How the Heck Did This Planet Get Where It Is? [Photo]

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Dec. 9 2013 8:00 AM

How the Heck Did This Exoplanet Get Where It Is?

artwork of HD 106906 b
Artwork depicting what HD 106906 b might look like.

Drawing by NASA / JPL-Caltech

Remember just the other day when I wrote that most planets orbiting other stars are found indirectly, and getting a direct picture of one is really rare?

Yeah, about that: Another one was just announced. Yay!

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The planet is called HD 106906 b, and it’s about 11 times the mass of Jupiter. It orbits a star hotter and more massive than the Sun (for the astrogeeks: an F5V star with 1.5 times the mass of the Sun) that’s about 300 light years from Earth. As I pointed out in the other article, these planets are easier to find in the infrared when they are young and hot; the star and planet are only about 13 million years old — compare that to the age of the Earth, which is 4.56 billion years — and the planet was seen using the Magellan telescope in Chile, using an infrared detector.

HD 106906 b
Actual images showing HD 106906 b (circled in the upper right of each picture) near its star. The top row is from the Magellan telescope showing the planet in infrared, the bottom left is from Hubble (in visible light), the bottom middle from Gemini (in IR), and the bottom right from Magellan again showing a wider field of view.

Image by Vanessa Bailey et al., from their paper

Like the other three recently announced, HD 106906 b was confirmed as a planet because it is moving in the sky along with its parent star. If it were a background star or galaxy, the star would zip past it over the course of several years. Using earlier images from Hubble and the Gemini telescopes, the object was found to keep in step with the star’s motion. Therefore it must be a planet bound to the star.

Incredibly, though, it’s really far out from the star: 650 times the distance of the Earth to the Sun, or about 100 billion kilometers (60 billion miles). That’s an astonishing distance! Even Neptune orbits the Sun at 1/20th of that separation.

hd106906b_orbit
Far out, man: The orbit of Neptune compared to that of HD 106906 b.

Photo by Vanessa Bailey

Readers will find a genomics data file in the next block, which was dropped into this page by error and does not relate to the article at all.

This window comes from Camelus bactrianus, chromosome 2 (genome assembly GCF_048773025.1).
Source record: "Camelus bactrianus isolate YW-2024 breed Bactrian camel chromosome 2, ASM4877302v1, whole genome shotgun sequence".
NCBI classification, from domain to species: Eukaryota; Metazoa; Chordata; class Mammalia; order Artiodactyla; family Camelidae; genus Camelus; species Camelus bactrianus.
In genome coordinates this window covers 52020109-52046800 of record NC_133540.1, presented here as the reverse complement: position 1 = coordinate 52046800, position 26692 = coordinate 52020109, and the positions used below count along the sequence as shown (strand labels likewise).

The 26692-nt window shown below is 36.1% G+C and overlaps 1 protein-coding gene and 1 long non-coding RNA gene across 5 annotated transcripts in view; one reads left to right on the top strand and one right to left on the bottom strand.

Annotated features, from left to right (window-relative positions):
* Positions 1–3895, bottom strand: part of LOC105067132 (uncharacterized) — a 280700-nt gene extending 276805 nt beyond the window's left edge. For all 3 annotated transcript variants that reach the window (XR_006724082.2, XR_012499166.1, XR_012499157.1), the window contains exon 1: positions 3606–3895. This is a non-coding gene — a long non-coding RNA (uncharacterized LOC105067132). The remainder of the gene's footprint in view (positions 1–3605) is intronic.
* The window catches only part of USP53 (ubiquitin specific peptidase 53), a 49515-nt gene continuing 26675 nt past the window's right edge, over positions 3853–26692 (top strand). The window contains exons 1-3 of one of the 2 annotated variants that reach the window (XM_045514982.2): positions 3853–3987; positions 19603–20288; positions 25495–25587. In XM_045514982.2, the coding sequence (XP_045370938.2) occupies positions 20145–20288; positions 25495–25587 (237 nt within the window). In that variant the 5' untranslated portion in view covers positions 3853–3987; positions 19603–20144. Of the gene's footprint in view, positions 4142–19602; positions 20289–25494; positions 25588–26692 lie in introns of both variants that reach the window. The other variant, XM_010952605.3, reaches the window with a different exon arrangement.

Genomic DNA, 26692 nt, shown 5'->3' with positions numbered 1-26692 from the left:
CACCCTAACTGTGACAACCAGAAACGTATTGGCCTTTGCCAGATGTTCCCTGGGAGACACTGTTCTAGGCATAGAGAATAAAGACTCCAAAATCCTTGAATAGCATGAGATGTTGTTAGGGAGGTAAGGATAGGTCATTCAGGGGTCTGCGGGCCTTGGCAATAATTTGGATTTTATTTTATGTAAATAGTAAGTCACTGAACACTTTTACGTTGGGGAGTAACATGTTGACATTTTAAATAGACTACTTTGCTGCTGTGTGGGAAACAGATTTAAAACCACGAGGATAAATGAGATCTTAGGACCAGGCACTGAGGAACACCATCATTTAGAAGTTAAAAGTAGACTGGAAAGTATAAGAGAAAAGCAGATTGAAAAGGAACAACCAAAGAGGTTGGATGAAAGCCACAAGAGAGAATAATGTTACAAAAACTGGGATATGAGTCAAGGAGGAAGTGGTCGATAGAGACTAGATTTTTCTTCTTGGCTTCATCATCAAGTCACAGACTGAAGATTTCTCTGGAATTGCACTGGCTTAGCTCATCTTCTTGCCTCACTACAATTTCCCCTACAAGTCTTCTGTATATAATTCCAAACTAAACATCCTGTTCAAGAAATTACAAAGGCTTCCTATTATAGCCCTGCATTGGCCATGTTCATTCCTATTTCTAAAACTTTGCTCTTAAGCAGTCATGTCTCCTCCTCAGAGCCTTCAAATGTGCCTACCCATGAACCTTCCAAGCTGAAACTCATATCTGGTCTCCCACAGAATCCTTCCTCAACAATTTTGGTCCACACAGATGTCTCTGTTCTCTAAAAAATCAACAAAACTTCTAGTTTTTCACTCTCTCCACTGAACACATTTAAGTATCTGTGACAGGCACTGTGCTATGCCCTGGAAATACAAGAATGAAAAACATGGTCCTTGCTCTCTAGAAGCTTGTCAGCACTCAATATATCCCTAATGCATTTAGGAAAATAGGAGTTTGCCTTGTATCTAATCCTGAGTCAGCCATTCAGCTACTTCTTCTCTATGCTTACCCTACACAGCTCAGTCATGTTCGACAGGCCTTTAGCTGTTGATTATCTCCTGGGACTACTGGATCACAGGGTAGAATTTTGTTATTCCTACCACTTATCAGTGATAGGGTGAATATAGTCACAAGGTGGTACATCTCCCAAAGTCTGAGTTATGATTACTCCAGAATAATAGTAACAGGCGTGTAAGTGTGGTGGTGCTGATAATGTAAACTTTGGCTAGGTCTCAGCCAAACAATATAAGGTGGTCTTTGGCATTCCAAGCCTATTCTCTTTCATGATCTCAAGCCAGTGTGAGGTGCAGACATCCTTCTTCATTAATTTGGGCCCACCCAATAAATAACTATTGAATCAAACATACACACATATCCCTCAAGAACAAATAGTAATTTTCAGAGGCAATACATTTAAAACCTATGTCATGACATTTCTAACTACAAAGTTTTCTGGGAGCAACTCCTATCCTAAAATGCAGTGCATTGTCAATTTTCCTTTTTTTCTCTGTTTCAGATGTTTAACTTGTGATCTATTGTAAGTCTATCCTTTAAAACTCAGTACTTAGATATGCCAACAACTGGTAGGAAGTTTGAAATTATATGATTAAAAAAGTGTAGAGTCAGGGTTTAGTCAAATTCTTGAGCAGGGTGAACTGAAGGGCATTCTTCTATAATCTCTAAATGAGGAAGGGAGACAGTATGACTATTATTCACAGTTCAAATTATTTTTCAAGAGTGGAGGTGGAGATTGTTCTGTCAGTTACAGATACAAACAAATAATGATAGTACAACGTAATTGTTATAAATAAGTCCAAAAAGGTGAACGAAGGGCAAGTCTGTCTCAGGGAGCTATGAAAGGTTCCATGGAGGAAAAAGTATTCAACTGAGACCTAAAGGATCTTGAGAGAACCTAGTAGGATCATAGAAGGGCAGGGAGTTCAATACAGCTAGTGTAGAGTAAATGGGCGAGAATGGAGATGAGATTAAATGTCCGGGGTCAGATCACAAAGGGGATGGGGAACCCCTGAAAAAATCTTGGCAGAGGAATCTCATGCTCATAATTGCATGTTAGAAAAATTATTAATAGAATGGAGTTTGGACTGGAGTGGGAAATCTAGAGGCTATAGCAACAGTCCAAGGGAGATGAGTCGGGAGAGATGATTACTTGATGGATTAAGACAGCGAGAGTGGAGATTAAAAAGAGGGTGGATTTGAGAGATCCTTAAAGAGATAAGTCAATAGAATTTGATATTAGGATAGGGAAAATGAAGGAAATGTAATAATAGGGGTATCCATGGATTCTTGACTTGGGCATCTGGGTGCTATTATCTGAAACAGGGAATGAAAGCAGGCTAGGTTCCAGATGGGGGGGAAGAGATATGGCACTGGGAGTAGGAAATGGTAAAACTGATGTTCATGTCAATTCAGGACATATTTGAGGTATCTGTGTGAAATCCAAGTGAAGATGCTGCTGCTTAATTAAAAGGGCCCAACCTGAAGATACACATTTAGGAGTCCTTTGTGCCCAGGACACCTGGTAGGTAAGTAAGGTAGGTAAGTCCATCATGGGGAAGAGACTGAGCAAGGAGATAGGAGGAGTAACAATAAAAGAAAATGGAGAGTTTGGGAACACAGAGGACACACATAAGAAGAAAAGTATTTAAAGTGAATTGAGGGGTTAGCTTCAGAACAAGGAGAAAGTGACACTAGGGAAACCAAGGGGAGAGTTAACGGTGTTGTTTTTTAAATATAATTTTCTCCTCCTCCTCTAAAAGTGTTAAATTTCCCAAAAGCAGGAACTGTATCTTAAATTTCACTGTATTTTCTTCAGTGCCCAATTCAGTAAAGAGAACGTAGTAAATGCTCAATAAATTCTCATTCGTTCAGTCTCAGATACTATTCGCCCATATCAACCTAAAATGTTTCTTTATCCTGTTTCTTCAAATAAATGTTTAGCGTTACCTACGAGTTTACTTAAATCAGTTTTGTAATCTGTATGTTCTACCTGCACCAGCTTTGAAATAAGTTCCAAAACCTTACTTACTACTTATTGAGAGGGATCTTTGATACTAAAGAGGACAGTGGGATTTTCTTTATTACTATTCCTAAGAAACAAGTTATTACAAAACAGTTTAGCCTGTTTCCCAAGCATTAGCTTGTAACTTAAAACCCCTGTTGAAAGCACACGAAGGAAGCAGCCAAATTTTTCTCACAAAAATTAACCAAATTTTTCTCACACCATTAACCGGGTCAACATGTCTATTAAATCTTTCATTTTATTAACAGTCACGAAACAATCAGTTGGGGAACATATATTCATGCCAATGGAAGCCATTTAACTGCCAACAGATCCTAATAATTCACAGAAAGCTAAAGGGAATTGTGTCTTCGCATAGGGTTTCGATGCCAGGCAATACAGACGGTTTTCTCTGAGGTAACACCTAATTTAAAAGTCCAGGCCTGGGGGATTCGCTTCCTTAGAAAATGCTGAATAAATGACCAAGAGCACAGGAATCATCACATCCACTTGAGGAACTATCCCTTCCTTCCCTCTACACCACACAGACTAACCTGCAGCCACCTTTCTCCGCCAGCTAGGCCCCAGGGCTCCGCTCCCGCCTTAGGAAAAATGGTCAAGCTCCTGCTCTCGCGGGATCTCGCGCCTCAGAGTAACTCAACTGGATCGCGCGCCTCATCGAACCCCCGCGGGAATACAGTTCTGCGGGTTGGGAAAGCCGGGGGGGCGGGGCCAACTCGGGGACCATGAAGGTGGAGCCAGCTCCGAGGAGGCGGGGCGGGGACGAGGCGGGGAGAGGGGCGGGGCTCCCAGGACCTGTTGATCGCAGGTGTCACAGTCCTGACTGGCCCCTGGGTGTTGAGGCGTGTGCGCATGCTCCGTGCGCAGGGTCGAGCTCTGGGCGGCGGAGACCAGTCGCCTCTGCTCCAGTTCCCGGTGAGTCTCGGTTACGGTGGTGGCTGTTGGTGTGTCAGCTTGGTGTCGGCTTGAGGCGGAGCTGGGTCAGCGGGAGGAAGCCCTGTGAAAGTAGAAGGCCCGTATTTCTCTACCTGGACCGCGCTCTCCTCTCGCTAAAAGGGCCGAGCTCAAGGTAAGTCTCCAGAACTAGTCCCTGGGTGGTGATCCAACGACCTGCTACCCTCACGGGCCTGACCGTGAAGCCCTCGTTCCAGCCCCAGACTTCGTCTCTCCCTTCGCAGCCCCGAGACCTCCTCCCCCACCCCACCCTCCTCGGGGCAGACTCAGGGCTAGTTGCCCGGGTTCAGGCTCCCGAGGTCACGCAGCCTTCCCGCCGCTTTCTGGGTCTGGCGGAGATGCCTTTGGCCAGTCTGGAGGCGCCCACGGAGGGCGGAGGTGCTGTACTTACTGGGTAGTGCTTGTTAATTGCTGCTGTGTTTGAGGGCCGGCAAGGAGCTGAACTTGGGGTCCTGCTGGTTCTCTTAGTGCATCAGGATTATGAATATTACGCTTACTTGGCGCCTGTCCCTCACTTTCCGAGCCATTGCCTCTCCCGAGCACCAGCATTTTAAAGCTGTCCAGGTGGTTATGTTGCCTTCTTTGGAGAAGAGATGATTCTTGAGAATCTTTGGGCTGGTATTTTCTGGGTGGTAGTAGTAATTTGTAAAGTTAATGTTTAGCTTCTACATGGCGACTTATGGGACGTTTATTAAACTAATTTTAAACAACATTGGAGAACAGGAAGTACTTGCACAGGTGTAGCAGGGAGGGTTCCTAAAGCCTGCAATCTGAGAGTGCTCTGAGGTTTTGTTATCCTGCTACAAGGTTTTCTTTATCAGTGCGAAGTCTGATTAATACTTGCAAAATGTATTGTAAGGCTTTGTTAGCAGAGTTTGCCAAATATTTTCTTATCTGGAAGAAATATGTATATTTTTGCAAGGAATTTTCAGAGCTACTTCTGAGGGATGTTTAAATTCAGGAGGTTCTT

That’s actually a bit of a problem. We think planets form from a disk of material that swirls around a star as it’s born. But those disks don’t usually reach out anywhere near that far, leaving us with a mystery. As it happens, many stars form in clusters, collapsing out of knots of gas and dust in much bigger clouds. It’s possible this object formed that way along with the star, but it’s not clear how something that small could collapse out of the cloud. Usually, collapsing objects grow to much larger size, making star-like brown dwarfs or low-mass red dwarf stars at least.

What this means is that we don’t fully understand how stars and planets form. Of course, we know we don’t know everything! Objects like HD 106906 b are important, since they test the edges and boundaries of our ideas, which is where new ideas come from.

Phil Plait Phil Plait

Phil Plait writes Slate’s Bad Astronomy blog and is an astronomer, public speaker, science evangelizer, and author of Death From the Skies!  

I want to point out that the astronomers found this planet because they were targeting stars known to have disks of dust around them. In the case of the star HD 106906, the disk wasn’t directly seen; the star was putting out more infrared light than it should, indicating the dust was there, glowing by its own warmth. In fact, by carefully analyzing that light the astronomers could infer the disk was actually a ring; it starts over two billion kilometers out from the star and stretches out to about 18 billion kilometers — that’s pretty big. The fact that it’s a ring means there may be planets orbiting inside it, closer to the star; the gravity from those possible planets sculpts the inner ring edge.

My first thought reading that was maybe the big planet formed closer in (where we know planets are created more easily) and interaction with another planet tossed it out to that huge distance. But it turns out that’s unlikely; a gravitational slingshot like that would play havoc with the dust ring, so again it’s likely the planet formed where it is, so terribly far removed from its warm host.

hst_exoplanet_hd106906b
Hubble's view of the star and planet.

Image by Vanessa Bailey et al., from their paper

And one more thing. I want to highlight the image of the planet by Hubble; it was taken in 2004 (before it could be shown it was a planet and not a background star). The photos of the planet above used some fancy techniques to reduce the glare form the star so the planet could be seen; the Hubble image just shows the star and planet as they are. You may notice the star is, um, somewhat brighter. It’s actually millions of times brighter, which is why getting images of the planets themselves is so dang hard.

I’ve labored over data like this myself, and it’s tricky. What the team did here was good work. It’s a big step in understanding how planets form. More importantly in the short term, it shows that we can target stars with disks to look for distant planets, making it easier to find them.

For the moment, it’s still rare to get a snapshot of a baby planet. But, I hope, it’s only rare for the moment.

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